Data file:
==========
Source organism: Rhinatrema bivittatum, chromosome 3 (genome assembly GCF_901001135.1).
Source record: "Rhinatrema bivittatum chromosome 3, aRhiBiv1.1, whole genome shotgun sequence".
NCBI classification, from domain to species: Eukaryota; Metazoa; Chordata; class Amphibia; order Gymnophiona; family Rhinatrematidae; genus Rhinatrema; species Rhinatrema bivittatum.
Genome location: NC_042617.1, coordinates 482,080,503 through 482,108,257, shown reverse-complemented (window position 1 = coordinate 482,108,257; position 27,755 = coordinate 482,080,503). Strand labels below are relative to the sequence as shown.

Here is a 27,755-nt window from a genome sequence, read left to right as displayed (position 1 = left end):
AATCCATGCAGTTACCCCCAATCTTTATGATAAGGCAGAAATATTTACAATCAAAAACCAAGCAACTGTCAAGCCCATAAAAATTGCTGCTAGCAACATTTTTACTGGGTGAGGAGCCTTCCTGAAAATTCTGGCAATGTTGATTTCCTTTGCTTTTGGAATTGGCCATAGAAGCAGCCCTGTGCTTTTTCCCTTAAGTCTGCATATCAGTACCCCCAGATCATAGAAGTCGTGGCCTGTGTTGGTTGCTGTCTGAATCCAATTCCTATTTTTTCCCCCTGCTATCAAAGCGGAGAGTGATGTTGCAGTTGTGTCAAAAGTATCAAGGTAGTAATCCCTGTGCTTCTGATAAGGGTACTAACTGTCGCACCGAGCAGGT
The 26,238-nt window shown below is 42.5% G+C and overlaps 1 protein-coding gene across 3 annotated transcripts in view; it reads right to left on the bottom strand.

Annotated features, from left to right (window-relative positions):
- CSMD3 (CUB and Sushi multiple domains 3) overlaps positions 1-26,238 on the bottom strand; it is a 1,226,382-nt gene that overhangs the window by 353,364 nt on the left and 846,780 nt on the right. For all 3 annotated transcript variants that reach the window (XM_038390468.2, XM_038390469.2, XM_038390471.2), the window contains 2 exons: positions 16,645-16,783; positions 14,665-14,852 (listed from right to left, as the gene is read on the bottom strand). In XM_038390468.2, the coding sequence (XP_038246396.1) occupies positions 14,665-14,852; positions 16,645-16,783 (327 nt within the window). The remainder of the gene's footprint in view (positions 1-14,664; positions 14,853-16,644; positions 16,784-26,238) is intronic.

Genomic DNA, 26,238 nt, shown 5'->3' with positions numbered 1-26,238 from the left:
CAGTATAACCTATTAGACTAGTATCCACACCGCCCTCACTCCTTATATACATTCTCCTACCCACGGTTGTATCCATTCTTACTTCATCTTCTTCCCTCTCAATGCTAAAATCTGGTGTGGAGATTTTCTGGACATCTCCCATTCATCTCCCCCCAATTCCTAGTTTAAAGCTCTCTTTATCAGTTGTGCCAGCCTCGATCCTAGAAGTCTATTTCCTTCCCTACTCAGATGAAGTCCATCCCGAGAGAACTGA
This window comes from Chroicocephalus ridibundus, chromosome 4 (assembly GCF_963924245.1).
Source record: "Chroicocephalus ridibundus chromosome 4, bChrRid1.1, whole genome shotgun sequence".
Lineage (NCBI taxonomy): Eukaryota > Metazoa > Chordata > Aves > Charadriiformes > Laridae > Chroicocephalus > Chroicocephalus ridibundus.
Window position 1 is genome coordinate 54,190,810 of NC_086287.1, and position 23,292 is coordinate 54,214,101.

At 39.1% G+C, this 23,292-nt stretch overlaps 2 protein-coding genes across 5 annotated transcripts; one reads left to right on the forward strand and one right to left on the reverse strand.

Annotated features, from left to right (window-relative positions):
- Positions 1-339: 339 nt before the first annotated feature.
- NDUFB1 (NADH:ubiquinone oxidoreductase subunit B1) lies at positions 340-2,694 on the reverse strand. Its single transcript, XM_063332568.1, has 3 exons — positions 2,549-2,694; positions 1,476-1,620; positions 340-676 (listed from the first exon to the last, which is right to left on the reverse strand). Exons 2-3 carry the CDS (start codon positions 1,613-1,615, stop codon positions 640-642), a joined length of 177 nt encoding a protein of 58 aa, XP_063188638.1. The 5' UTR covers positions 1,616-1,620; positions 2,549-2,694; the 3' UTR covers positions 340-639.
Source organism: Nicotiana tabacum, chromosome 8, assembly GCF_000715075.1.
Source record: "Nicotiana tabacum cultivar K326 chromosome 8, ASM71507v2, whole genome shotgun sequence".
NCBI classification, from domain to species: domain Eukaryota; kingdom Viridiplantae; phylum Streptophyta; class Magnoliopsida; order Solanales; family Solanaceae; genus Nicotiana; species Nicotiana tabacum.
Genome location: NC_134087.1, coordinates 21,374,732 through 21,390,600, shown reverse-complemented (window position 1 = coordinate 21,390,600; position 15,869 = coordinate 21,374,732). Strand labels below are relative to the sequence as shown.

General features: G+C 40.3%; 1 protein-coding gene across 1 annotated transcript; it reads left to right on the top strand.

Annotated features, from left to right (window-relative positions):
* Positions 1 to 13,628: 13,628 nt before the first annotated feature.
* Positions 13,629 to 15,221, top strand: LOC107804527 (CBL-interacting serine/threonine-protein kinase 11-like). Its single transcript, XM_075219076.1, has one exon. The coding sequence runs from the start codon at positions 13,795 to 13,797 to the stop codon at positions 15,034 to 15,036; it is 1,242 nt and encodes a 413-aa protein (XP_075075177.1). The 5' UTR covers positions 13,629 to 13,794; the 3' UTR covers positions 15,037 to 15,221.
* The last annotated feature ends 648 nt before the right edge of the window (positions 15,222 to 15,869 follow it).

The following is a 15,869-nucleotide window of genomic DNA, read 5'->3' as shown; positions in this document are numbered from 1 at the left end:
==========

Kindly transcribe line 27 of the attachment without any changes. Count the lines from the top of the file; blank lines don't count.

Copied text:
* Positions 13,629 to 15,221, top strand: LOC107804527 (CBL-interacting serine/threonine-protein kinase 11-like). Its single transcript, XM_075219076.1, has one exon. The coding sequence runs from the start codon at positions 13,795 to 13,797 to the stop codon at positions 15,034 to 15,036; it is 1,242 nt and encodes a 413-aa protein (XP_075075177.1). The 5' UTR covers positions 13,629 to 13,794; the 3' UTR covers positions 15,037 to 15,221.